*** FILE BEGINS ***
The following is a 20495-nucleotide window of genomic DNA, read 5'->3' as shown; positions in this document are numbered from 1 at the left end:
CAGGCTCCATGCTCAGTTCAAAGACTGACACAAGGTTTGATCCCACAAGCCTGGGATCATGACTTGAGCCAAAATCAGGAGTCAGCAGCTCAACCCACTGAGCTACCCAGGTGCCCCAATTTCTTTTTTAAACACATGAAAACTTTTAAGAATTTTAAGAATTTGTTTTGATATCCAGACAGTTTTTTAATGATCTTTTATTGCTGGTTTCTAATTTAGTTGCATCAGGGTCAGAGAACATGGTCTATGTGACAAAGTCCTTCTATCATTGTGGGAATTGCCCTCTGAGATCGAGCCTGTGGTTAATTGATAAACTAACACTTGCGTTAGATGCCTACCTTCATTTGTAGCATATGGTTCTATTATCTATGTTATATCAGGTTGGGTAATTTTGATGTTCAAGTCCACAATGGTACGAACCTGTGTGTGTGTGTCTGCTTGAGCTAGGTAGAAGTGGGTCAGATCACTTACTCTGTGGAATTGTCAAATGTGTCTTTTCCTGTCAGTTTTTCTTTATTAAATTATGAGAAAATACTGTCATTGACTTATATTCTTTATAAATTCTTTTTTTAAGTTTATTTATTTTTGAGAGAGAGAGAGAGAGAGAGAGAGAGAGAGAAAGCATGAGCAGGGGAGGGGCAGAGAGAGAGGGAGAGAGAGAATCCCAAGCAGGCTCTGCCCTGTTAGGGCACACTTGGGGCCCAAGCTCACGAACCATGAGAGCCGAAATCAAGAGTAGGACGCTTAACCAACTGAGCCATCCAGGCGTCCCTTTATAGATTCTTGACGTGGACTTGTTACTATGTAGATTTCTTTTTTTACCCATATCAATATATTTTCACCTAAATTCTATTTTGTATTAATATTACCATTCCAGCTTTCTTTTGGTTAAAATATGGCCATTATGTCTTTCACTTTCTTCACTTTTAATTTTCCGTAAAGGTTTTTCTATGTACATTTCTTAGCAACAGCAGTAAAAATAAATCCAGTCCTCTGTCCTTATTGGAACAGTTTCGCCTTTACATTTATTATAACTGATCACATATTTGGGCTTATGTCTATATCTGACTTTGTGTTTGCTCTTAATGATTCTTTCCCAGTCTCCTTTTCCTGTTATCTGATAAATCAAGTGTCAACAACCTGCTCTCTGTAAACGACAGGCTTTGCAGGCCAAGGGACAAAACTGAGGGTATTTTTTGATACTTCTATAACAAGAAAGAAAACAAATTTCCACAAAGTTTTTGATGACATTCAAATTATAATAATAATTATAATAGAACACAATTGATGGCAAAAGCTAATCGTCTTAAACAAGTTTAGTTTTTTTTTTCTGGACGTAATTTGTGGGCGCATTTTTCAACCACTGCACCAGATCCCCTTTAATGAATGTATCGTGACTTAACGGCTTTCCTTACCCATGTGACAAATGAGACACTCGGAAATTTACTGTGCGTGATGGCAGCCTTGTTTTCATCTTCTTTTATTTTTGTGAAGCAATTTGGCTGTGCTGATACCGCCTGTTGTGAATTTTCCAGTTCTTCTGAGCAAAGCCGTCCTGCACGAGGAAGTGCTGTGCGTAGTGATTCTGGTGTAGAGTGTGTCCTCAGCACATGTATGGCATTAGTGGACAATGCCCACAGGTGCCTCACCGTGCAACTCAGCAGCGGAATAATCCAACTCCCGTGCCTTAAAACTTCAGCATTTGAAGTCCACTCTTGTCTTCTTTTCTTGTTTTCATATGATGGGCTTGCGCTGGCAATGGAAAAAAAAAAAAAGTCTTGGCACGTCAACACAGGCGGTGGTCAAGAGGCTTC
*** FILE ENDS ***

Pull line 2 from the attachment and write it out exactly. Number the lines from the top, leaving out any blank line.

CAGGCTCCATGCTCAGTTCAAAGACTGACACAAGGTTTGATCCCACAAGCCTGGGATCATGACTTGAGCCAAAATCAGGAGTCAGCAGCTCAACCCACTGAGCTACCCAGGTGCCCCAATTTCTTTTTTAAACACATGAAAACTTTTAAGAATTTTAAGAATTTGTTTTGATATCCAGACAGTTTTTTAATGATCTTTTATTGCTGGTTTCTAATTTAGTTGCATCAGGGTCAGAGAACATGGTCTATGTGACAAAGTCCTTCTATCATTGTGGGAATTGCCCTCTGAGATCGAGCCTGTGGTTAATTGATAAACTAACACTTGCGTTAGATGCCTACCTTCATTTGTAGCATATGGTTCTATTATCTATGTTATATCAGGTTGGGTAATTTTGATGTTCAAGTCCACAATGGTACGAACCTGTGTGTGTGTGTCTGCTTGAGCTAGGTAGAAGTGGGTCAGATCACTTACTCTGTGGAATTGTCAAATGTGTCTTTTCCTGTCAGTTTTTCTTTATTAAATTATGAGAAAATACTGTCATTGACTTATATTCTTTATAAATTCTTTTTTTAAGTTTATTTATTTTTGAGAGAGAGAGAGAGAGAGAGAGAGAGAGAGAAAGCATGAGCAGGGGAGGGGCAGAGAGAGAGGGAGAGAGAGAATCCCAAGCAGGCTCTGCCCTGTTAGGGCACACTTGGGGCCCAAGCTCACGAACCATGAGAGCCGAAATCAAGAGTAGGACGCTTAACCAACTGAGCCATCCAGGCGTCCCTTTATAGATTCTTGACGTGGACTTGTTACTATGTAGATTTCTTTTTTTACCCATATCAATATATTTTCACCTAAATTCTATTTTGTATTAATATTACCATTCCAGCTTTCTTTTGGTTAAAATATGGCCATTATGTCTTTCACTTTCTTCACTTTTAATTTTCCGTAAAGGTTTTTCTATGTACATTTCTTAGCAACAGCAGTAAAAATAAATCCAGTCCTCTGTCCTTATTGGAACAGTTTCGCCTTTACATTTATTATAACTGATCACATATTTGGGCTTATGTCTATATCTGACTTTGTGTTTGCTCTTAATGATTCTTTCCCAGTCTCCTTTTCCTGTTATCTGATAAATCAAGTGTCAACAACCTGCTCTCTGTAAACGACAGGCTTTGCAGGCCAAGGGACAAAACTGAGGGTATTTTTTGATACTTCTATAACAAGAAAGAAAACAAATTTCCACAAAGTTTTTGATGACATTCAAATTATAATAATAATTATAATAGAACACAATTGATGGCAAAAGCTAATCGTCTTAAACAAGTTTAGTTTTTTTTTTCTGGACGTAATTTGTGGGCGCATTTTTCAACCACTGCACCAGATCCCCTTTAATGAATGTATCGTGACTTAACGGCTTTCCTTACCCATGTGACAAATGAGACACTCGGAAATTTACTGTGCGTGATGGCAGCCTTGTTTTCATCTTCTTTTATTTTTGTGAAGCAATTTGGCTGTGCTGATACCGCCTGTTGTGAATTTTCCAGTTCTTCTGAGCAAAGCCGTCCTGCACGAGGAAGTGCTGTGCGTAGTGATTCTGGTGTAGAGTGTGTCCTCAGCACATGTATGGCATTAGTGGACAATGCCCACAGGTGCCTCACCGTGCAACTCAGCAGCGGAATAATCCAACTCCCGTGCCTTAAAACTTCAGCATTTGAAGTCCACTCTTGTCTTCTTTTCTTGTTTTCATATGATGGGCTTGCGCTGGCAATGGAAAAAAAAAAAAAGTCTTGGCACGTCAACACAGGCGGTGGTCAAGAGGCTTC